By invoking CP, Boersma is not merely making a metaphysical claim about the existence of universals. Rather, it seems to me that he understands by CP a highly developed, creedal and orthodox, doctrine of God and Christ. The C in CP seems to be doing the theological work of locating that participation in the Word (or Logos) of God. Critically, it is not any theology of the Word that will suffice for Boersma, not that of Justin Martyr, nor of Marcellus, nor even of Athanasius taken in toto. Athanasius ties the meaning of the Word to Wisdom and Power, all individuating attributes of the Son’s existence as Creator and Lord, which the Son is in respect to the Father. But I suspect Boersma would agree with Augustine, over Athanasius, that the Son is Word in relation to the Father, but is only Wisdom and Power in respect to the divine essence rather than the Father (De Trinitate XII.2). Moreover, the eternal generation of the Son from the being of the Father—which is to say, that the Father and Son are homoousios—is not incidental to Boersma’s account of the participatory nature of all reality in the Word. He also assumes in his understanding of the C in CP a robust doctrine of the Incarnation, a distinction between the natures, and the assumption of not merely a human body. My point is that Boersma’s understanding of Christian Platonism assumes a particular theology and philosophy that has continuity and discontinuity with other early Christian thinkers. I have no issue with Boersma’s thick definition of Christian Platonism. But a problem arises when one transcribes a theologically and philosophically rich understanding of Christian Platonism, like Boersma’s, into a construct for interpreting past theologians, creeds, and councils. It need not be explicit, but the swivel from the present to the past—from truth claims to truthful descriptions of the past—without careful qualifications, begets anarchronisms and confusion. This is not to say that Boersma has done this. With this in mind, let us now turn to the definitional problems I wish to highlight.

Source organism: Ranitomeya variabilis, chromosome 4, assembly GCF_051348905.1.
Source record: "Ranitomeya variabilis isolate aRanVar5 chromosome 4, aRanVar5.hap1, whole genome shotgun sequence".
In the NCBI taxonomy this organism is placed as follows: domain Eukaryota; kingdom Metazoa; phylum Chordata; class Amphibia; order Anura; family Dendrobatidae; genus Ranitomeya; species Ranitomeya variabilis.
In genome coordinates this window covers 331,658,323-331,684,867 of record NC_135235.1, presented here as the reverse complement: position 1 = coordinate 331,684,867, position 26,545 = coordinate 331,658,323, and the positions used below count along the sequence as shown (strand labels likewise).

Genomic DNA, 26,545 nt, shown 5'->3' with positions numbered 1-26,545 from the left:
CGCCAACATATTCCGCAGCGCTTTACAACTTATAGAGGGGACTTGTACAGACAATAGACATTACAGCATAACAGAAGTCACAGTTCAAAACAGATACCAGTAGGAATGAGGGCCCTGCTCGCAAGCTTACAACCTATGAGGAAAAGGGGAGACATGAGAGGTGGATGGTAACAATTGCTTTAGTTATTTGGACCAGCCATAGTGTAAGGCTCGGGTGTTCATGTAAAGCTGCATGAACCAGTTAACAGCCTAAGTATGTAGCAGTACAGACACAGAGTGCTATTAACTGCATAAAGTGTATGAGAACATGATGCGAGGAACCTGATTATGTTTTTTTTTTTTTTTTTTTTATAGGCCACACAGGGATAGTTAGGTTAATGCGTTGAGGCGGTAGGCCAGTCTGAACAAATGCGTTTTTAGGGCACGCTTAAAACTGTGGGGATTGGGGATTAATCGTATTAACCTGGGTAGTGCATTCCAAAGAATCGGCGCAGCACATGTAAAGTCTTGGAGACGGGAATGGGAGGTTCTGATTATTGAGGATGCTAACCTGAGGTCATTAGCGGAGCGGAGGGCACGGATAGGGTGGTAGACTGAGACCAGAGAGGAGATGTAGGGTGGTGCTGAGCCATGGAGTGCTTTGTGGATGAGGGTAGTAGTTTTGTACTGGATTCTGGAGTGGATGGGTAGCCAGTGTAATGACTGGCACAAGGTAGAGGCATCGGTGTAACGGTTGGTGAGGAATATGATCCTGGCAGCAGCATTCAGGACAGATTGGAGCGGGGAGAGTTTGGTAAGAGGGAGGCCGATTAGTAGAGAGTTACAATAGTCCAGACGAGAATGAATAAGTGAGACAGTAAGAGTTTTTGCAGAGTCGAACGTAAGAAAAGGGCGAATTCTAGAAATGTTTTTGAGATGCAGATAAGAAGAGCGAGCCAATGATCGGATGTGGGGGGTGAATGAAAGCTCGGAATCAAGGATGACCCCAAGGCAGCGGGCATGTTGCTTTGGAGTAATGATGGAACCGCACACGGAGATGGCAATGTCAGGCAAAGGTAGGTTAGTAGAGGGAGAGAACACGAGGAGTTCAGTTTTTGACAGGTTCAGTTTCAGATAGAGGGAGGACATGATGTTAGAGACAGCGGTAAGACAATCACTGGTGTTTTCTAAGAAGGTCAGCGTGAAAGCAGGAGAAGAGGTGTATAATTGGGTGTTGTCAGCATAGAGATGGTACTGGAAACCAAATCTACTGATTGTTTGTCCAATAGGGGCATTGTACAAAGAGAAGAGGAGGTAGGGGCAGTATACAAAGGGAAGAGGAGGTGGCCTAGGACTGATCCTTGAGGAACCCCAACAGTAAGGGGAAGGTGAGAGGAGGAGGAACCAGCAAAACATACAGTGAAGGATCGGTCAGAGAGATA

Contemporary Christian Platonists often define “Platonism” with reference to Lloyd Gerson’s concept of “Ur-Platonism.” Unlike scholars who underscore the fundamental differences between Plato and Aristotle, and those who interpreted Plato and Aristotle throughout Antiquity and Late Antiquity, Gerson argues that a unified and harmonious tradition can be seen in spite of their differences. A critical element of Gerson’s hypothetical reconstruction of this underlying harmony—what he calls “Ur-Platonism” (UP)—is to distinguish between Plato’s philosophy and Platonism. If Platonism is merely an extension of what was contained in Plato’s dialogues, then Aristotle’s philosophy will depart from Platonism in many ways. One would, thus, not be able to call him a Platonist. However, if Plato’s own philosophy, worked out in the dialogues, is the positive construction from a set of shared assumptions with Aristotle and their followers and commentators, then both Plato and Aristotle can rightfully be described as “Platonist.” So, what is this common set of fundamental doctrines? According to Gerson, those who espouse Ur-Platonism maintain anti-materialism, anti-mechanism, anti-skepticism, anti-relativism, and anti-nominalism. With such a broad and negatively construed definition, Gerson points out that this allows for vast differences in positive constructions among Platonists. For example, what is the nature of and location of universals and their relation to particulars, or what is a soul and how does it relate to the body? Is knowledge innate, a posteriori, or a mixture of both? There are different answers and solutions to these problems within big-tent Platonism. Yet all, according to Gerson, maintain as a starting assumption these five anti-theses contra naturalism.
If we agree with Gerson’s approach to defining Platonism, then when seeking a definition of Christian Platonism, we go wrong to identify it with a specific thinker or set of doctrines where there are actual or hypothetical counterexamples. This would be to make the same mistake as those who say Platonism is Plato’s philosophy. No more can Christian Platonism be Aquinas’ philosophy than Platonism be Plato’s philosophy—unless we think Gerson’s definition is wrong.
If we wish to maintain that CP designates a wide range of theological and philosophical constructions within a certain underlying harmony, we must be willing to distinguish, we might say, the concrete from the universal. The more we load the definition of Christian Platonism with positive theological and or philosophical content, the more counterexamples come to mind. This also requires us to acknowledge that, in spite of vast agreement, there are actual differences between Christian thinkers and their philosophies. The differences between Origen and Augustine, and Augustine and Aquinas are not reducible to differences in cosmetics, even if their agreement is in substance greater than their differences.
Whack-A-Mole, an Analytic Philosopher, or a Heretic